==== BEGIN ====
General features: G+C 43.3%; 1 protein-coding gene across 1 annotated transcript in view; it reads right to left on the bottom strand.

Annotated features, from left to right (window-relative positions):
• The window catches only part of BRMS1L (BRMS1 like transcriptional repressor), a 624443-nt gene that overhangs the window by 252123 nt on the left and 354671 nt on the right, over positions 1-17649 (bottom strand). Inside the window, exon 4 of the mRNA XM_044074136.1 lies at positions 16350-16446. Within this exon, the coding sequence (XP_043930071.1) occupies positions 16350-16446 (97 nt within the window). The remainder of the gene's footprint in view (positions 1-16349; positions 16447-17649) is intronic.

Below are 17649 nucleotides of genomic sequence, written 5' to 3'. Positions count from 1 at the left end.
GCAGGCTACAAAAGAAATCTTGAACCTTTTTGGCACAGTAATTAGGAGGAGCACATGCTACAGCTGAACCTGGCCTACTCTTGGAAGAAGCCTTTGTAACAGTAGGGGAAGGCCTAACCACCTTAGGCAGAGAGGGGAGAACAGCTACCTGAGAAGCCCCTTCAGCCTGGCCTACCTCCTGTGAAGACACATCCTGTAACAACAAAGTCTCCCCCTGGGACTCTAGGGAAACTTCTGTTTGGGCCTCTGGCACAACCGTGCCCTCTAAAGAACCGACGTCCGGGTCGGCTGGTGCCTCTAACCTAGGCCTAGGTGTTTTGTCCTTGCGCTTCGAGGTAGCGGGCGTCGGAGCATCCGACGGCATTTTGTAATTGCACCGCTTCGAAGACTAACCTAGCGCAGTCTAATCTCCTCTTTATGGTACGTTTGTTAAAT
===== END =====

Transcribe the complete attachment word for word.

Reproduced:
General features: G+C 43.3%; 1 protein-coding gene across 1 annotated transcript in view; it reads right to left on the bottom strand.

Annotated features, from left to right (window-relative positions):
• The window catches only part of BRMS1L (BRMS1 like transcriptional repressor), a 624443-nt gene that overhangs the window by 252123 nt on the left and 354671 nt on the right, over positions 1-17649 (bottom strand). Inside the window, exon 4 of the mRNA XM_044074136.1 lies at positions 16350-16446. Within this exon, the coding sequence (XP_043930071.1) occupies positions 16350-16446 (97 nt within the window). The remainder of the gene's footprint in view (positions 1-16349; positions 16447-17649) is intronic.

Below are 17649 nucleotides of genomic sequence, written 5' to 3'. Positions count from 1 at the left end.
GCAGGCTACAAAAGAAATCTTGAACCTTTTTGGCACAGTAATTAGGAGGAGCACATGCTACAGCTGAACCTGGCCTACTCTTGGAAGAAGCCTTTGTAACAGTAGGGGAAGGCCTAACCACCTTAGGCAGAGAGGGGAGAACAGCTACCTGAGAAGCCCCTTCAGCCTGGCCTACCTCCTGTGAAGACACATCCTGTAACAACAAAGTCTCCCCCTGGGACTCTAGGGAAACTTCTGTTTGGGCCTCTGGCACAACCGTGCCCTCTAAAGAACCGACGTCCGGGTCGGCTGGTGCCTCTAACCTAGGCCTAGGTGTTTTGTCCTTGCGCTTCGAGGTAGCGGGCGTCGGAGCATCCGACGGCATTTTGTAATTGCACCGCTTCGAAGACTAACCTAGCGCAGTCTAATCTCCTCTTTATGGTACGTTTGTTAAAT